July 15, 2013
Four Key Elements that Make A Good Bass Lake
By Dave Wolak
It's very easy for a bass angler to jump the gun and say one lake is better than another simply based on how many fish he or she catches in that body of water. I've been just as guilty of making numbers the lone criteria for loving a lake over the years. But the reality is that picking a good lake is a process that should really come from a more thorough evaluation from a non-biased and more technical perspective. So whether you’re looking for a new local lake or the perfect vacation destination here are some key features I look at when scouting.
Overall Acreage: If you can get up in the morning and not even know where to begin because a lake is so vast, than that's money! Sure, systematically breaking it down piece by piece is the way the serious bass guys do it, but if you're chillin' on vacation and you just want to just explore new water and wet a line here and there, there is nothing like having a different flavor for every day you go out, and miles of water to play with. Looking at the overall acreage of fishable water gives you a quick snapshot of what you might be in for during your quest for the lake's monsters.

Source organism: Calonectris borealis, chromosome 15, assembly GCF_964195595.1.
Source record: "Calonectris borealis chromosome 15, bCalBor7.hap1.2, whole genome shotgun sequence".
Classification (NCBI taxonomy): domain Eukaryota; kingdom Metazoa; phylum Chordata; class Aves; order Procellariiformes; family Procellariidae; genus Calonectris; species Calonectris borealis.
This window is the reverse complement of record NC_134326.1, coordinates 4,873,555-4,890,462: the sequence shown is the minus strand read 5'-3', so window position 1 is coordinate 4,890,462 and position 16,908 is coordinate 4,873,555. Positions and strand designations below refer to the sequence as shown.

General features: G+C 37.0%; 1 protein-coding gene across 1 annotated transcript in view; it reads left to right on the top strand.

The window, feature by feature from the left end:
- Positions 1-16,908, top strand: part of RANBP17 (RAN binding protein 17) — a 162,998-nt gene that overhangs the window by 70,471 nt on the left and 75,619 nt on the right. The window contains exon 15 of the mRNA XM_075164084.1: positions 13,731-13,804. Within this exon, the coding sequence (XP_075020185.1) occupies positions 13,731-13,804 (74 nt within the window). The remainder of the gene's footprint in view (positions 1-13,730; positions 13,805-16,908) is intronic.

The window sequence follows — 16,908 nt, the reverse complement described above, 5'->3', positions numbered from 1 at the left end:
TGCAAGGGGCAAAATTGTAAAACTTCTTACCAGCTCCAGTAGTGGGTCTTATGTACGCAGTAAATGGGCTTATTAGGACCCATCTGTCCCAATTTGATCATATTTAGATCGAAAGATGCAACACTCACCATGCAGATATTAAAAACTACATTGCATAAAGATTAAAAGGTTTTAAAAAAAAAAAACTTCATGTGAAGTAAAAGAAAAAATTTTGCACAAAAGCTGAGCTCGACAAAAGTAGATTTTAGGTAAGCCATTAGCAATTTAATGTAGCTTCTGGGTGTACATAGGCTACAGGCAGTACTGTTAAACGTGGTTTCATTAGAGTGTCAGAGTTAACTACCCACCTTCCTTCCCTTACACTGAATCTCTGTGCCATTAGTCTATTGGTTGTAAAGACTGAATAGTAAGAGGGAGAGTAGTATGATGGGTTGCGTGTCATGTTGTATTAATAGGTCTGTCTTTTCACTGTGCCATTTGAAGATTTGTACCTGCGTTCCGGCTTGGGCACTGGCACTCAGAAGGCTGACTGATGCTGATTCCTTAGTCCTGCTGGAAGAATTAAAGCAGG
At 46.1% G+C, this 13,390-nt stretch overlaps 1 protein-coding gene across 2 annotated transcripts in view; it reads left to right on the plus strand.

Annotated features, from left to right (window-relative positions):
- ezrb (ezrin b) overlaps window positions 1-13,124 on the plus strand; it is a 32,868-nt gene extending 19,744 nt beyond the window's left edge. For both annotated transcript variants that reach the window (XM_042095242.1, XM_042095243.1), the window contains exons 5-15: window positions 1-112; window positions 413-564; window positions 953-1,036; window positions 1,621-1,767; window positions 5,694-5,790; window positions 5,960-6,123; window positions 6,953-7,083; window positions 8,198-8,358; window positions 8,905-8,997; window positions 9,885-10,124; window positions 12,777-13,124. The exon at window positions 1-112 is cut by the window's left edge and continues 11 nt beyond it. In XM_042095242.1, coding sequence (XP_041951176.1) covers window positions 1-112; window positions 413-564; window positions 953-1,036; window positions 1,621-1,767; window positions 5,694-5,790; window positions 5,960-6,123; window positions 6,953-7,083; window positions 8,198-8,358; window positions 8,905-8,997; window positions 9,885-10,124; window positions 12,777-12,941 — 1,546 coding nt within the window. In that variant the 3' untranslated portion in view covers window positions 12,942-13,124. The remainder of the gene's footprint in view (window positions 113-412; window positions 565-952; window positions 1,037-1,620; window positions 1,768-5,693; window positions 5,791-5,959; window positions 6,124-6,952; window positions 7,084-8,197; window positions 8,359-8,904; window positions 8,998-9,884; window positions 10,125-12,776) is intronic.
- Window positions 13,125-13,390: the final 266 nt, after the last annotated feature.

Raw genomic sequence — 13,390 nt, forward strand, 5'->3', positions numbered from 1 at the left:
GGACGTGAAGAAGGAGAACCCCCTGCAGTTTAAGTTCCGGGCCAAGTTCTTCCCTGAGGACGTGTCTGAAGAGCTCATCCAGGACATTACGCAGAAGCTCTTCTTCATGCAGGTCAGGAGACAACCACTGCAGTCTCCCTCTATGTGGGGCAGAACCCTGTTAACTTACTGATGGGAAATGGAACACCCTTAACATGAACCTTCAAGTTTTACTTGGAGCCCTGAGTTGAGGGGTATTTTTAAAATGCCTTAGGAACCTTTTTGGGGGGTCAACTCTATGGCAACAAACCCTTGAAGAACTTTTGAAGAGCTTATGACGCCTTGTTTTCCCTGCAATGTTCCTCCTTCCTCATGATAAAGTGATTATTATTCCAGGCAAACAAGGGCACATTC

Cover: Taking a quick look on Google Earth can clue you in to where you may want to poke around during your fishing trip, and more importantly, whether or not the lake has good cover to begin with. Having at least a small idea of where there are pads, dead falls, feeder creeks, rock walls, and docks will help you find starting points at the outset. Once you figure out which kind of structure is producing best, you can find more of the same.
Grass: This definitely falls under the category of "cover", but I feel the presence of various aquatic veggies warrants it's own special mention. It's simple; grass holds and produces big bass. Do lakes without grass have big bass? Sure, but the overall quality and quantity of bass in a body of water that pumps out annual cycles of lush aquatic vegetation is going to be better in the long run.
Mixed Bags: I'm not only talking about a body of water that has largemouth, smallmouth, and spotted bass. I’m talking about the "what the heck is this that I have on" element. Let's be honest here, many bass fishing trips become a little sweeter when you have more chances of being surprised. I enjoy catching a big walleye, musky, a giant catfish or a even a basket of yellow perch on the side for dinner at some prime fisheries.